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I'm late to this one. I hope I have something relevant to add.
Up here in the wilds, as I mentioned in my last post, time goes backwards. Because internet is suboptimal and costs, it's better (if damned inconvenient) to get news the old-fashioned way: through TV (remember TV news?), the radio, and the newspapers, none of which can be procured without, at minimum, a 25 minute drive. 

This resurrects, of necessity, a need to deep-read. When the paper in front of you represents that much effort to get a hold of, it seems only fitting to devote like mental attention to it.

In doing so, I have noted that more than one week on, the coverage of the Pulse massacre in Orlando has split into predictable, contradictory narratives. The terrorist/gunman was clearly motivated by Islamism/internalized homophobia to commit an atrocity which wouldn't have happened if Pulse hadn't gleefully advertised itself as a "gun-free zone"/ people previously investigated by the FBI (twice) for national security reasons should find it a trifle more difficult to legally obtain an AR-15.

Now, one of these divides is of course unbridgeable. Short of civil war, the United States will never resolve its issue with guns. It's not the prevalence of firearms, or not merely; while no other country boasts more guns than it has people, there are countries with relatively high rates of firearm ownership yet DRASTICALLY lower incidents of gun crime per capita. It's the culture as well. The United States is a country of the nerve endings. It runs on emotion. the higher the better.

I'm not sure why that should be, though I can hazard a few guesses. Between a history emphasizing individualism over any form of collectivism to a self-congratulatory mass media that dominates the planet to the current geopolitical reality of a hegemon weakening yet determined to appear strong at all costs, emotion trumps (that should be "Trump"s) rationalism at every turn.

So one divide is a bridge too far. The other two divides though...aren't. At all.

TERRORIST/GUNMAN: Only in America is such a distinction so quickly made and emphasized. In any other country, a man wielding a gun and killing 49 people of an identifiable group with it would be called a terrorist, full stop. "Gunman" seems to me to be an invention of the NRA, a term purposely designed to minimize an act of terror. It almost sounds like a profession, doesn't it? Councilman, fireman...gunman. Let's note that the divide here is artificial: a "gunman" IS a terrorist.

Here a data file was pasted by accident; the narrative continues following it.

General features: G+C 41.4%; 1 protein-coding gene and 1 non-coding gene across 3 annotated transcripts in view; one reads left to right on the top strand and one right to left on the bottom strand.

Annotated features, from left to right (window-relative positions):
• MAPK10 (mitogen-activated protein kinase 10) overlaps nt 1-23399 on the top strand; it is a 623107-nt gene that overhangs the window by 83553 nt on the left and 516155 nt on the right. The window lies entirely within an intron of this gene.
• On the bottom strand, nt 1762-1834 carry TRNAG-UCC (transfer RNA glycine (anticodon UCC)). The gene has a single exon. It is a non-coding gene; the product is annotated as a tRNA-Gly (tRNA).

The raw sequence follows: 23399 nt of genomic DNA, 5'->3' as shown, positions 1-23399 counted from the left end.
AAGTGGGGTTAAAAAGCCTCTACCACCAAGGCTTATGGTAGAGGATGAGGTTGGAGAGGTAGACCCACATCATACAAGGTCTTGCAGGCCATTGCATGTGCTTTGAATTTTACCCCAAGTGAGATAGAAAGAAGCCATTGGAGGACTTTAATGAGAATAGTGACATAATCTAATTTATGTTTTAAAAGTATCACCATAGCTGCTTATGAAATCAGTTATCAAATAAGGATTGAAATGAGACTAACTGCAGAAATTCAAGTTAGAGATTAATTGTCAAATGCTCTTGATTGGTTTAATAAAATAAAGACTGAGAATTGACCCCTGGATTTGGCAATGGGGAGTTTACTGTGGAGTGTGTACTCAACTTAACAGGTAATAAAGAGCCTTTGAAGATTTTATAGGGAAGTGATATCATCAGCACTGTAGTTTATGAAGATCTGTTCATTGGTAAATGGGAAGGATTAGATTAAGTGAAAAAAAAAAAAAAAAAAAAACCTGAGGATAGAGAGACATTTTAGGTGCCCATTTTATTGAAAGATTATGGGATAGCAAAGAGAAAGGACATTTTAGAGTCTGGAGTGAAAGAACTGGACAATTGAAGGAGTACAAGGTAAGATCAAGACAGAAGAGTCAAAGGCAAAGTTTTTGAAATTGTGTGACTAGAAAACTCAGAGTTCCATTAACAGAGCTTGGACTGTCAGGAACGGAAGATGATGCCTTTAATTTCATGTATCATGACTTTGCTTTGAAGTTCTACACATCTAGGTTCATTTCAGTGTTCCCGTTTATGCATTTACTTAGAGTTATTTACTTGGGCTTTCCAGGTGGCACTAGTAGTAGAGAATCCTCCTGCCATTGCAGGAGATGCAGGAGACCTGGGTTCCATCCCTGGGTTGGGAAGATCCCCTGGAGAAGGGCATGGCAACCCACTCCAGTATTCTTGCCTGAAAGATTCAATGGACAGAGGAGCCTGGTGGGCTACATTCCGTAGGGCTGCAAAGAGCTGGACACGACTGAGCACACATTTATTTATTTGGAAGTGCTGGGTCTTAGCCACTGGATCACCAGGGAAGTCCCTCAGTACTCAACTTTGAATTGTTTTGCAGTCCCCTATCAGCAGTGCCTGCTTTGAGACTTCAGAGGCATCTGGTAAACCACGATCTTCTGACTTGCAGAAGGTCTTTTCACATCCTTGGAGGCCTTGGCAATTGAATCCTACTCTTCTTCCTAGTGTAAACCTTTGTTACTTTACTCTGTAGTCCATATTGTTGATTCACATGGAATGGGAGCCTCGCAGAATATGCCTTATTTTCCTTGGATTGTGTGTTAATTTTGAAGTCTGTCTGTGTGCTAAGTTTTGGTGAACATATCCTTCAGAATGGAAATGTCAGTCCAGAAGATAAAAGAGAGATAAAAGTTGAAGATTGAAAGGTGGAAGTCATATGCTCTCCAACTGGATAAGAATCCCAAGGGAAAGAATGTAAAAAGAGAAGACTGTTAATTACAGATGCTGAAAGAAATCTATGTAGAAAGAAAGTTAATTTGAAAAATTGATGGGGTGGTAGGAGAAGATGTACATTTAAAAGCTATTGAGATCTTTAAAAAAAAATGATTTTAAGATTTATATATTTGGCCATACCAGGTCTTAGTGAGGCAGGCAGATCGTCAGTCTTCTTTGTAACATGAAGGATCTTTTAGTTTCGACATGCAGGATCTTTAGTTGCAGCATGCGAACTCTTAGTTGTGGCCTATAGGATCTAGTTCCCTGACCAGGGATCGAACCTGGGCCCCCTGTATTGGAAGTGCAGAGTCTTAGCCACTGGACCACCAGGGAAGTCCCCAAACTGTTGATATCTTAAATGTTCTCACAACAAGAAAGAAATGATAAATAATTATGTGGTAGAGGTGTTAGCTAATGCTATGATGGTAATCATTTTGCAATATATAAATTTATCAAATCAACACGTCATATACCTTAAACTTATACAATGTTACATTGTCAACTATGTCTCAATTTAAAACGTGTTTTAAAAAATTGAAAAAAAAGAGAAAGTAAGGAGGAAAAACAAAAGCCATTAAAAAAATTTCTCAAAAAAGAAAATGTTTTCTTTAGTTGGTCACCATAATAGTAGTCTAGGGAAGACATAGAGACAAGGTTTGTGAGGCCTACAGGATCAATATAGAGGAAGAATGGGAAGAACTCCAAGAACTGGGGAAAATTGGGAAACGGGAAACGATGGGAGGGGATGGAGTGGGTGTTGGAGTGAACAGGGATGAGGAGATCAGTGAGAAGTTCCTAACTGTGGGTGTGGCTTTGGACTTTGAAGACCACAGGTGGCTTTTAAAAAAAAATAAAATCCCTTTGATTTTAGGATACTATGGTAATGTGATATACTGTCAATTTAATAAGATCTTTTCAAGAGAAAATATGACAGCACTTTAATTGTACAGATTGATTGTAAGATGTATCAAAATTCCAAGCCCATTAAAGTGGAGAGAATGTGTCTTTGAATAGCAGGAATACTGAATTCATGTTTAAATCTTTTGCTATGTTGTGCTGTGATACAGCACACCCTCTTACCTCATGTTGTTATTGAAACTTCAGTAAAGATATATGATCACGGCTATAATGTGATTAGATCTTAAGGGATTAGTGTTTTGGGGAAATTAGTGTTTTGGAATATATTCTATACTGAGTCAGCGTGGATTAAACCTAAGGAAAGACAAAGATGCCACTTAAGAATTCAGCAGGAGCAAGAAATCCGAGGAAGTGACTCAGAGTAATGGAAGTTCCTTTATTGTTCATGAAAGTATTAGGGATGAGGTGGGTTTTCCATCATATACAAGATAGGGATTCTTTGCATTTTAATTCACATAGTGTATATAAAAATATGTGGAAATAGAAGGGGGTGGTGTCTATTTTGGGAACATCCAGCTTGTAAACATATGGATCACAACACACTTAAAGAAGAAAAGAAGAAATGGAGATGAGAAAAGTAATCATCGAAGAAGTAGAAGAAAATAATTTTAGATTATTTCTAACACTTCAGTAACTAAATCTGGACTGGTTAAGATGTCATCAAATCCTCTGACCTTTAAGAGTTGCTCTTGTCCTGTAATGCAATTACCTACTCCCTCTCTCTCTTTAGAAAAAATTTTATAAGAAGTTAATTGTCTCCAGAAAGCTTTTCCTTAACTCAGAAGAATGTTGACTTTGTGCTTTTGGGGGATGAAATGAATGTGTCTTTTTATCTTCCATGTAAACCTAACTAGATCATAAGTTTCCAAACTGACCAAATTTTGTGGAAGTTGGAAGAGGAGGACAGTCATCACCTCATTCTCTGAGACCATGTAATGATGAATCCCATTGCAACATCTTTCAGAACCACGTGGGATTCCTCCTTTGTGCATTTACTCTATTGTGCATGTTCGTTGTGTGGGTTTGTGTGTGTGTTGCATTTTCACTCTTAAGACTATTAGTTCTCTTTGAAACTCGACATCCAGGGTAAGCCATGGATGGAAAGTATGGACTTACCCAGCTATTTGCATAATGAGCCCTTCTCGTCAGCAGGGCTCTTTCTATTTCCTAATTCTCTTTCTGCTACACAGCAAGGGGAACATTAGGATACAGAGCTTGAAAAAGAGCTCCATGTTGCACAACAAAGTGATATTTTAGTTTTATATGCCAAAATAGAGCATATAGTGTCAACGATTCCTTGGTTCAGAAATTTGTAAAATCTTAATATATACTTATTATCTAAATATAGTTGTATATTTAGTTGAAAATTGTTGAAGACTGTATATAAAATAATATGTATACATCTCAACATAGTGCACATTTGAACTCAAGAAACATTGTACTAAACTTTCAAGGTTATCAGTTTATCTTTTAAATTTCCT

ISLAMISM/HOMOPHOBIA:  I find that both sides of this particular divide are blind to each  other in dangerous ways. President Obama seems to have a congenital inability to say the words "radical Islam", and half of the media trips over itself to avoid mentioning the religious faith of the terrorist. Instead we're told that he was a deeply closeted self-hating gay man who lashed out at his fellow gay men. That he interrupted his rampage twice to deliver pro-ISIS messages is minimized or ignored.

 The other half screams that OF COURSE the shooter was an Islamic terrorist, aren't they all? (Emphatically not: of the 998 mass shootings since Sandy Hook--!!!--2 (two) were perpetrated by Muslims.) This approach completely minimizes the victims and their shared identity, and verges on homophobia itself.

MEMO TO BOTH SIDES: Islam is not exactly friendly to gays. Islamism even less so. Daesh routinely tosses homosexuals off buildings. Being gay is still a death sentence in many parts of the world, Muslim parts most particularly. At the very least. gays can expect the lash, which is defined as less than capital punishment but which is often fatal itself.

As an aside, I do find it perplexing how many self-proclaimed advocates of feminism and gay rights choose to ignore Islam's track record on feminism and gay rights. There's some kind of wilful blindness at work there. We have become so cautious about giving offense that we have neutered ourselves from responding to offence.

But as to the Pulse massacre: This isn't either/or. This is both. Omar Mateen was BOTH an Islamist terrorist AND a self-hating gay man.  The two are far from mutually exclusive in a culture where homosexuality is so reviled.

It can't be stressed enough that while we view Daesh and like-minded groups as barbaric and morally bankrupt, they are viewing us exactly the same way. That's the thing about morals: they're not absolute. but vary from time to time and place to place. The Aztecs were even more into ritualized death than Daesh is today: from earliest childhood, you were raised to ASPIRE to be sacrificed. There was no higher honour. This is utterly alien to us, but it was not just accepted, it went completely unquestioned.
This is not to defend the ISIS viewpoint in any way. Only to suggest that their hatred of us is not blind, at least by their lights. Knowing why an enemy fights is at least as important as knowing how. And trying to shove people and their motives into a single box, when they clearly fit in two or more...not productive.


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